When I think of some of the best times in my past, they involve joyous times like, not having bills to pay…not having others to be responsible for (in the home, the workplace or wherever)…not having to fix my own stuff when it breaks…not living with daily “performance pressure” where all the things I would like to do are limited by my ability to provide for those things. But it is often these very things, that assist us in producing the greatest joy and most reward in later life.
The real world, is not a permanent party and if we (and our kids) are to succeed in it, it is vital, that we learn to carry the weight of responsibility.
To be good parents, and “spiritual parents” we need to train and equip our kids, prepare them to succeed…by teaching them to carry the weight of responsibility well. Sadly, it is quite common to see those pursuing their idyllic “spiritual father“, spiritually un-adopt themselves from their spiritual father as soon as he takes some responsibility for them and as good parents do, assists them in the journey of learning to carry weight well. They see this weight as “constraints” or “legalism” and reject both the weight and the person who took the risk of loving them enough to help them become a weight carrying success, choosing rather to hang out with those who present the best sugar high and live for the responsibility free party plan…(which usually involves Sunday parties too, so they fall away from the church and go their own sugar coated way).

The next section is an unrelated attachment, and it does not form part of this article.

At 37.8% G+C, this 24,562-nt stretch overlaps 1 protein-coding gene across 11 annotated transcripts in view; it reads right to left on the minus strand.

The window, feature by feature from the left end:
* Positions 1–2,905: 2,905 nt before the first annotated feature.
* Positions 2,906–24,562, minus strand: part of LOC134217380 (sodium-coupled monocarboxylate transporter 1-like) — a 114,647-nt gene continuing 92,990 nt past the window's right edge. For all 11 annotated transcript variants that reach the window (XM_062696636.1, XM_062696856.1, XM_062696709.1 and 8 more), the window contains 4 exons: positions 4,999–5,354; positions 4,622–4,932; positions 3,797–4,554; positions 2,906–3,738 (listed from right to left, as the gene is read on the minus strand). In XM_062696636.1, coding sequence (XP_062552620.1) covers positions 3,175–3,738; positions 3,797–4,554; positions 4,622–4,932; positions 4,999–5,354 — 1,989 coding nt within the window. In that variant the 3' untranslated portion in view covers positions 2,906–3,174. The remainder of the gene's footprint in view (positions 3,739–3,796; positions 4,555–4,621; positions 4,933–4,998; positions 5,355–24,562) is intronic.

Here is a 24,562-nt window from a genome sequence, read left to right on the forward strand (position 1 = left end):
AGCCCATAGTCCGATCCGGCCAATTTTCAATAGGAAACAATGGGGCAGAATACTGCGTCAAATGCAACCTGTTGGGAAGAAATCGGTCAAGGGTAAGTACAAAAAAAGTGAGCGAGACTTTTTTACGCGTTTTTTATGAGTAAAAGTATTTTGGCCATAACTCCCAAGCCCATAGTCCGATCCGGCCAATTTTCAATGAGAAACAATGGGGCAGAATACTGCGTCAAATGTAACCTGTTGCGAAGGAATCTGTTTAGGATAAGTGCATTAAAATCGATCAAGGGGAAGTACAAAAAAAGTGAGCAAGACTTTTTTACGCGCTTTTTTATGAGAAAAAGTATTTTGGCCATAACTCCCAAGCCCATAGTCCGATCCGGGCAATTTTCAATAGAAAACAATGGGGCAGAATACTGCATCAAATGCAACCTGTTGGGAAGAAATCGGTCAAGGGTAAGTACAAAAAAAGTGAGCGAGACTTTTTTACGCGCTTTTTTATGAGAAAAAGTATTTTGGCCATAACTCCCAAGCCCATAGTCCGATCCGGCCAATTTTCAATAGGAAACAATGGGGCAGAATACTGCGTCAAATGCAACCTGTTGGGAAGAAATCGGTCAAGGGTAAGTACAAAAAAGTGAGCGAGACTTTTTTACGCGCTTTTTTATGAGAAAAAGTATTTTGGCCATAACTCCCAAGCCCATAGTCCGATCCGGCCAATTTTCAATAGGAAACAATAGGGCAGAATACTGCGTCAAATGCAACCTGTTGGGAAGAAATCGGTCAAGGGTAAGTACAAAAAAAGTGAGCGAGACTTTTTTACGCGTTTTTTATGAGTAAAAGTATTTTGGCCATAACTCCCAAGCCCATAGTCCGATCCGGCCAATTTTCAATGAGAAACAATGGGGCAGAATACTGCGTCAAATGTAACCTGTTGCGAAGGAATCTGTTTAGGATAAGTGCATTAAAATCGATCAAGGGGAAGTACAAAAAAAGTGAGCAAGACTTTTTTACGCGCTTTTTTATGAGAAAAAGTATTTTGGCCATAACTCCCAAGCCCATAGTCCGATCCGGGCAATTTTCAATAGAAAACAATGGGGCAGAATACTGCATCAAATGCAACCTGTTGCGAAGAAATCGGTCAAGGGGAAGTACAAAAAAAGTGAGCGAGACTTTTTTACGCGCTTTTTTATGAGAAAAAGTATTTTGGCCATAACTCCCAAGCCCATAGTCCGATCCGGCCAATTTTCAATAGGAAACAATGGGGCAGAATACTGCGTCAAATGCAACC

This process seems great for a while, but sooner or later the sugar wears off and the imminent crash becomes a reality…a reality that they rejected the training for…so they don’t know how to live there. They don’t know how to overcome…to take responsibility and to push through their challenges and grow through overcoming. This often results in having to look for something a little stronger than sugar to produce the kind of “high” that will lift them out of their current crash…and a cycle is formed that I am not going to take the time here to expand on.
My question is not “Where are all the fathers“, but “Where are those committed to being faithful sons?”. Those who will not “leave home” at the first sign of weight and responsibility, but those who will walk along side…lovingly, faithfully and be committed to being “fathered” so they can be the best they can be. Jesus had the crowds of thousands around him most of the time, but he only had eleven who lived with him like this. Many of us know hundreds, maybe even thousands of people…but who’s eleven are we in…and who is in ours? This is where real, spiritual discipleship takes place…but are we really committed to our own best future? By all means, get yourself a spiritual father (the right one will be uncomfortable at times!), and just as importantly, be a spiritual father…and stick it out! Lets all be, all we can be.